Although precision agriculture has been around for more than 25 years, the past decade has introduced advanced computing technologies such as data analytics, artificial intelligence, connected devices, robotics, and automation.
Russia’s invasion of Ukraine has shaken up global agricultural markets, including vegetable oil. But some perspective is needed: Even before the war, global vegetable oil prices had appreciated sharply. Since 2020, vegetable oil prices are up 113% versus gains of 51% for soy meal and 71% for unprocessed oilseeds.
Global grain markets have been managing through a period of extreme price volatility following Russia’s military invasion of Ukraine, a situation that has reignited the grain rally of 2020-21.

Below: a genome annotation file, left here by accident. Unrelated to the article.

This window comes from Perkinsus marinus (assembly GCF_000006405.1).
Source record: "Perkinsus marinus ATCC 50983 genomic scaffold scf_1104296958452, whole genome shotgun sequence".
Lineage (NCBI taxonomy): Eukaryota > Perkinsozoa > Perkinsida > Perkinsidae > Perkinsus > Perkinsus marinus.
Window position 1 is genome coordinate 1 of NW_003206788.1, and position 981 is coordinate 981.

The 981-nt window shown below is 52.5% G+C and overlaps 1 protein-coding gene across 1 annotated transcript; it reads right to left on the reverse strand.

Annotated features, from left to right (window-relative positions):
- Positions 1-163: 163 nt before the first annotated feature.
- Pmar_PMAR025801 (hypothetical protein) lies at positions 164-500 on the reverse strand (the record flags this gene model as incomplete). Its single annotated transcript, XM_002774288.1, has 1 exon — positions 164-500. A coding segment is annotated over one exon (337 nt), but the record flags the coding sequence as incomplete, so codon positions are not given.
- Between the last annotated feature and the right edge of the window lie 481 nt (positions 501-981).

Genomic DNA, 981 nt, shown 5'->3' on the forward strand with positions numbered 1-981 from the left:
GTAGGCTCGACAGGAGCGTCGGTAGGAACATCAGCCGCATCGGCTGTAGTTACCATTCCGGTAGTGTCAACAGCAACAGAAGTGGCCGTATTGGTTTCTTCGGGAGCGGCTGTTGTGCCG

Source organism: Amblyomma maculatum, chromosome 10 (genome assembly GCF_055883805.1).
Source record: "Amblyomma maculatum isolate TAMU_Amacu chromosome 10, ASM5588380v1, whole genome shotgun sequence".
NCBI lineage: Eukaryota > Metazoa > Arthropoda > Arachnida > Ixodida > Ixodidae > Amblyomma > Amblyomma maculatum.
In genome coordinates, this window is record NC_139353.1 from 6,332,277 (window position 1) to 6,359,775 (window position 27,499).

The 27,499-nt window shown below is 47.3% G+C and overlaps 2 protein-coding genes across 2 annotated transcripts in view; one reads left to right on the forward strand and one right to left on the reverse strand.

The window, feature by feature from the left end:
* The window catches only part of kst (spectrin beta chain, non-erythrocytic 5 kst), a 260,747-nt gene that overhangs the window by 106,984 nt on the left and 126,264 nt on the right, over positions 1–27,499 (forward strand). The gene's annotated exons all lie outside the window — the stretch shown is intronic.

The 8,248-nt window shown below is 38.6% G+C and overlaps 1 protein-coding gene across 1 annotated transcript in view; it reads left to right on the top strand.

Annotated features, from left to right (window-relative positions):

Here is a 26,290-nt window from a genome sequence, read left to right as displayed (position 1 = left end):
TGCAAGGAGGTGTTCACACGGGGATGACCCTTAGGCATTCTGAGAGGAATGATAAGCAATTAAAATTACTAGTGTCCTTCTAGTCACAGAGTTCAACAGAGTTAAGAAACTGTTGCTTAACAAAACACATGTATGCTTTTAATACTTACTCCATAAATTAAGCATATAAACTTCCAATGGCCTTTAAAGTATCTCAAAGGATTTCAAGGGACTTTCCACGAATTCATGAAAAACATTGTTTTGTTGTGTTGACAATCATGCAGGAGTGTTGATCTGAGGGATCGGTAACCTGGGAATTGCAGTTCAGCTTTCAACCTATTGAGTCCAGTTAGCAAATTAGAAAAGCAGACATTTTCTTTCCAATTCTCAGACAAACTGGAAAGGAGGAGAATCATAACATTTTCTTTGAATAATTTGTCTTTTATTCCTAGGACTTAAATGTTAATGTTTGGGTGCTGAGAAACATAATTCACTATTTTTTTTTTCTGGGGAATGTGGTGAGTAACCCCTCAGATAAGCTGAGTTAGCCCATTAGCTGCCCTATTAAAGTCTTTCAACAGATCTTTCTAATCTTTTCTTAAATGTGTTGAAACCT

Against all hope for a better start to 2022, omicron has crashed the New Year’s party. Renewed supply chain disruptions are being felt throughout the economy, causing empty shelves again and threatening to fan the flames of inflation.
As we enter the third year of the COVID-19 pandemic, the virus is still in control of the economy.
U.S. crop farmers and the farm supply cooperatives serving them are facing operational anxiety heading into 2022, driven by high fuel prices, shortages of agrochemicals (herbicides, fungicides, insecticides) due to COVID-related disruptions and, most importantly, the recent parabolic rise in fertilizer prices.
Businesses of all sizes and across most industries are wrestling with perhaps the worst supply chain bottlenecks to date
Ag retailers, including farm supply cooperatives, are benefitting from crop farmers’ strong spending on inputs and agronomic services in a second year of above-average grain prices.